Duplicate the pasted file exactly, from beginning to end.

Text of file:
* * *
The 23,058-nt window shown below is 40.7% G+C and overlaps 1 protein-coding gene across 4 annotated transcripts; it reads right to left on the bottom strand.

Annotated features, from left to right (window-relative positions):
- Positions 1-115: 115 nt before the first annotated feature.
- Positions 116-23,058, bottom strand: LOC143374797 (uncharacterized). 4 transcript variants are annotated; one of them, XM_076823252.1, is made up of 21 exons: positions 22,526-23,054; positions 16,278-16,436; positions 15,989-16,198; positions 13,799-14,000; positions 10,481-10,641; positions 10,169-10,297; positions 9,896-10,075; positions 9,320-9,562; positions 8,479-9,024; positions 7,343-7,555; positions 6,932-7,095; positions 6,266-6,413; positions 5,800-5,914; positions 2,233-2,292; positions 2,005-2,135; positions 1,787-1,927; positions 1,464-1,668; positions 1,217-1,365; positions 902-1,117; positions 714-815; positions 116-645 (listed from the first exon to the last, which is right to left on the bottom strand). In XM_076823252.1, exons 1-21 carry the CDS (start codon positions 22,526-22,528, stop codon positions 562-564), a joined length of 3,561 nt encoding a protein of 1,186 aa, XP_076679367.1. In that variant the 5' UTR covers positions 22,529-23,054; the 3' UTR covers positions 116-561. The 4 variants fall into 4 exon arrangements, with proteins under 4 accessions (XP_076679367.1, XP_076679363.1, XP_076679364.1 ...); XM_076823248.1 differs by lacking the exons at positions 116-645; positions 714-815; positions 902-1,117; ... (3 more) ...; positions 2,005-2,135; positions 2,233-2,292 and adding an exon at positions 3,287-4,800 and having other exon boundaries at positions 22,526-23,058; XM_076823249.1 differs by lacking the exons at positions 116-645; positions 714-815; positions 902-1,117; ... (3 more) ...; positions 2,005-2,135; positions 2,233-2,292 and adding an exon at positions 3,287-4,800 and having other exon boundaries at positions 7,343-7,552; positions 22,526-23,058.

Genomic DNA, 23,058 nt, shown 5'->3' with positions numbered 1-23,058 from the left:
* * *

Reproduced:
The 23,058-nt window shown below is 40.7% G+C and overlaps 1 protein-coding gene across 4 annotated transcripts; it reads right to left on the bottom strand.

Annotated features, from left to right (window-relative positions):
- Positions 1-115: 115 nt before the first annotated feature.
- Positions 116-23,058, bottom strand: LOC143374797 (uncharacterized). 4 transcript variants are annotated; one of them, XM_076823252.1, is made up of 21 exons: positions 22,526-23,054; positions 16,278-16,436; positions 15,989-16,198; positions 13,799-14,000; positions 10,481-10,641; positions 10,169-10,297; positions 9,896-10,075; positions 9,320-9,562; positions 8,479-9,024; positions 7,343-7,555; positions 6,932-7,095; positions 6,266-6,413; positions 5,800-5,914; positions 2,233-2,292; positions 2,005-2,135; positions 1,787-1,927; positions 1,464-1,668; positions 1,217-1,365; positions 902-1,117; positions 714-815; positions 116-645 (listed from the first exon to the last, which is right to left on the bottom strand). In XM_076823252.1, exons 1-21 carry the CDS (start codon positions 22,526-22,528, stop codon positions 562-564), a joined length of 3,561 nt encoding a protein of 1,186 aa, XP_076679367.1. In that variant the 5' UTR covers positions 22,529-23,054; the 3' UTR covers positions 116-561. The 4 variants fall into 4 exon arrangements, with proteins under 4 accessions (XP_076679367.1, XP_076679363.1, XP_076679364.1 ...); XM_076823248.1 differs by lacking the exons at positions 116-645; positions 714-815; positions 902-1,117; ... (3 more) ...; positions 2,005-2,135; positions 2,233-2,292 and adding an exon at positions 3,287-4,800 and having other exon boundaries at positions 22,526-23,058; XM_076823249.1 differs by lacking the exons at positions 116-645; positions 714-815; positions 902-1,117; ... (3 more) ...; positions 2,005-2,135; positions 2,233-2,292 and adding an exon at positions 3,287-4,800 and having other exon boundaries at positions 7,343-7,552; positions 22,526-23,058.

Genomic DNA, 23,058 nt, shown 5'->3' with positions numbered 1-23,058 from the left: